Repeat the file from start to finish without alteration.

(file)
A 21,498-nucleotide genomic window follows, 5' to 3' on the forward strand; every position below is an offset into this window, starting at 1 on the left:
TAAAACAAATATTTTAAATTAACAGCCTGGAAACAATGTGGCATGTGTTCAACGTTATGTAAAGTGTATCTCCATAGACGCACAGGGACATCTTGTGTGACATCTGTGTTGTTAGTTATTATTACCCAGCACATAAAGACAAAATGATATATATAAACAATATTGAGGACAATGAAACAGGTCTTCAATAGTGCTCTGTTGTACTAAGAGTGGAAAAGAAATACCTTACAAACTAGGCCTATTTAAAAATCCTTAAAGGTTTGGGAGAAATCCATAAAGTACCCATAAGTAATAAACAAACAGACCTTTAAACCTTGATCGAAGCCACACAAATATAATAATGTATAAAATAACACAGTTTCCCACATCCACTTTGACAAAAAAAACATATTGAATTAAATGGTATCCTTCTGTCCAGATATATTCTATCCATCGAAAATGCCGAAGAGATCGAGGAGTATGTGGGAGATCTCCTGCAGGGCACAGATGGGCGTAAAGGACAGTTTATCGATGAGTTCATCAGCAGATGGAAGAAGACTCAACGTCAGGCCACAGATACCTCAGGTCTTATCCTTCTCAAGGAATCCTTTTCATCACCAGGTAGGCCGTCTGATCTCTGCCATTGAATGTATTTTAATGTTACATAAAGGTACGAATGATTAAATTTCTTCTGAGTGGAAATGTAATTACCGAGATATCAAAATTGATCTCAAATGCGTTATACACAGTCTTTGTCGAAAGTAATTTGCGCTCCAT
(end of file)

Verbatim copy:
A 21,498-nucleotide genomic window follows, 5' to 3' on the forward strand; every position below is an offset into this window, starting at 1 on the left:
TAAAACAAATATTTTAAATTAACAGCCTGGAAACAATGTGGCATGTGTTCAACGTTATGTAAAGTGTATCTCCATAGACGCACAGGGACATCTTGTGTGACATCTGTGTTGTTAGTTATTATTACCCAGCACATAAAGACAAAATGATATATATAAACAATATTGAGGACAATGAAACAGGTCTTCAATAGTGCTCTGTTGTACTAAGAGTGGAAAAGAAATACCTTACAAACTAGGCCTATTTAAAAATCCTTAAAGGTTTGGGAGAAATCCATAAAGTACCCATAAGTAATAAACAAACAGACCTTTAAACCTTGATCGAAGCCACACAAATATAATAATGTATAAAATAACACAGTTTCCCACATCCACTTTGACAAAAAAAACATATTGAATTAAATGGTATCCTTCTGTCCAGATATATTCTATCCATCGAAAATGCCGAAGAGATCGAGGAGTATGTGGGAGATCTCCTGCAGGGCACAGATGGGCGTAAAGGACAGTTTATCGATGAGTTCATCAGCAGATGGAAGAAGACTCAACGTCAGGCCACAGATACCTCAGGTCTTATCCTTCTCAAGGAATCCTTTTCATCACCAGGTAGGCCGTCTGATCTCTGCCATTGAATGTATTTTAATGTTACATAAAGGTACGAATGATTAAATTTCTTCTGAGTGGAAATGTAATTACCGAGATATCAAAATTGATCTCAAATGCGTTATACACAGTCTTTGTCGAAAGTAATTTGCGCTCCAT